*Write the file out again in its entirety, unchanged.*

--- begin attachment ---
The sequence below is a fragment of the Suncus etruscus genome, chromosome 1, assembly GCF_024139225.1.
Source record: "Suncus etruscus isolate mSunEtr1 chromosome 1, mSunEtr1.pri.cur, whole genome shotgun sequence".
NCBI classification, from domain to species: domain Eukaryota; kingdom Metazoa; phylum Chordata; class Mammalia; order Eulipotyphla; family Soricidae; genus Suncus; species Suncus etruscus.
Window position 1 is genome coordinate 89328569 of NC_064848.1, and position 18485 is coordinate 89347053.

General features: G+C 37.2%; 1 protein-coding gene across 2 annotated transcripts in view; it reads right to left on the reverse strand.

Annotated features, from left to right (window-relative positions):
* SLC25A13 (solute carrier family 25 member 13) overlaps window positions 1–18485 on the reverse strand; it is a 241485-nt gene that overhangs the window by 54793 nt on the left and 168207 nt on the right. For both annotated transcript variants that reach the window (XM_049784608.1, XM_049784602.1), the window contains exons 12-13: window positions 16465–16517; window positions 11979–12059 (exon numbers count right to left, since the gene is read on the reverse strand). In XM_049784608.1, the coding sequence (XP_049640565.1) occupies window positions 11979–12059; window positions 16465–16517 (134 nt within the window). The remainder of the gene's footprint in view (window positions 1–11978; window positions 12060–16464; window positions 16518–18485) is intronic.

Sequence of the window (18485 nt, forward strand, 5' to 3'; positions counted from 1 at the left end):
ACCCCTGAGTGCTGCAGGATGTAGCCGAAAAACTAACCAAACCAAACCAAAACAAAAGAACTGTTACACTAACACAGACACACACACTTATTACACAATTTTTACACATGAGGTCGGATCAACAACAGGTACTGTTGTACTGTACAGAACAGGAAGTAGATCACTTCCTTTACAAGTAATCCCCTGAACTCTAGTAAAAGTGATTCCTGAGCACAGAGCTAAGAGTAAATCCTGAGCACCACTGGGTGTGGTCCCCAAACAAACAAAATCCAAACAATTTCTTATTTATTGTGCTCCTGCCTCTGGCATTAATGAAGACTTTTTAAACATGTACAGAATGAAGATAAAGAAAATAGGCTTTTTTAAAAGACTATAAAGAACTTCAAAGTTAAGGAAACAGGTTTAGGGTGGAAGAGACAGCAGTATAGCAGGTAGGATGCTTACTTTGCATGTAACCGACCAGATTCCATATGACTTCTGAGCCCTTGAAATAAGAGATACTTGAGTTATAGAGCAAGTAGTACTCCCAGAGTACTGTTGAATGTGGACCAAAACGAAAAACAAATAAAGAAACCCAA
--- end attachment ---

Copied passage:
The sequence below is a fragment of the Suncus etruscus genome, chromosome 1, assembly GCF_024139225.1.
Source record: "Suncus etruscus isolate mSunEtr1 chromosome 1, mSunEtr1.pri.cur, whole genome shotgun sequence".
NCBI classification, from domain to species: domain Eukaryota; kingdom Metazoa; phylum Chordata; class Mammalia; order Eulipotyphla; family Soricidae; genus Suncus; species Suncus etruscus.
Window position 1 is genome coordinate 89328569 of NC_064848.1, and position 18485 is coordinate 89347053.

General features: G+C 37.2%; 1 protein-coding gene across 2 annotated transcripts in view; it reads right to left on the reverse strand.

Annotated features, from left to right (window-relative positions):
* SLC25A13 (solute carrier family 25 member 13) overlaps window positions 1–18485 on the reverse strand; it is a 241485-nt gene that overhangs the window by 54793 nt on the left and 168207 nt on the right. For both annotated transcript variants that reach the window (XM_049784608.1, XM_049784602.1), the window contains exons 12-13: window positions 16465–16517; window positions 11979–12059 (exon numbers count right to left, since the gene is read on the reverse strand). In XM_049784608.1, the coding sequence (XP_049640565.1) occupies window positions 11979–12059; window positions 16465–16517 (134 nt within the window). The remainder of the gene's footprint in view (window positions 1–11978; window positions 12060–16464; window positions 16518–18485) is intronic.

Sequence of the window (18485 nt, forward strand, 5' to 3'; positions counted from 1 at the left end):
ACCCCTGAGTGCTGCAGGATGTAGCCGAAAAACTAACCAAACCAAACCAAAACAAAAGAACTGTTACACTAACACAGACACACACACTTATTACACAATTTTTACACATGAGGTCGGATCAACAACAGGTACTGTTGTACTGTACAGAACAGGAAGTAGATCACTTCCTTTACAAGTAATCCCCTGAACTCTAGTAAAAGTGATTCCTGAGCACAGAGCTAAGAGTAAATCCTGAGCACCACTGGGTGTGGTCCCCAAACAAACAAAATCCAAACAATTTCTTATTTATTGTGCTCCTGCCTCTGGCATTAATGAAGACTTTTTAAACATGTACAGAATGAAGATAAAGAAAATAGGCTTTTTTAAAAGACTATAAAGAACTTCAAAGTTAAGGAAACAGGTTTAGGGTGGAAGAGACAGCAGTATAGCAGGTAGGATGCTTACTTTGCATGTAACCGACCAGATTCCATATGACTTCTGAGCCCTTGAAATAAGAGATACTTGAGTTATAGAGCAAGTAGTACTCCCAGAGTACTGTTGAATGTGGACCAAAACGAAAAACAAATAAAGAAACCCAA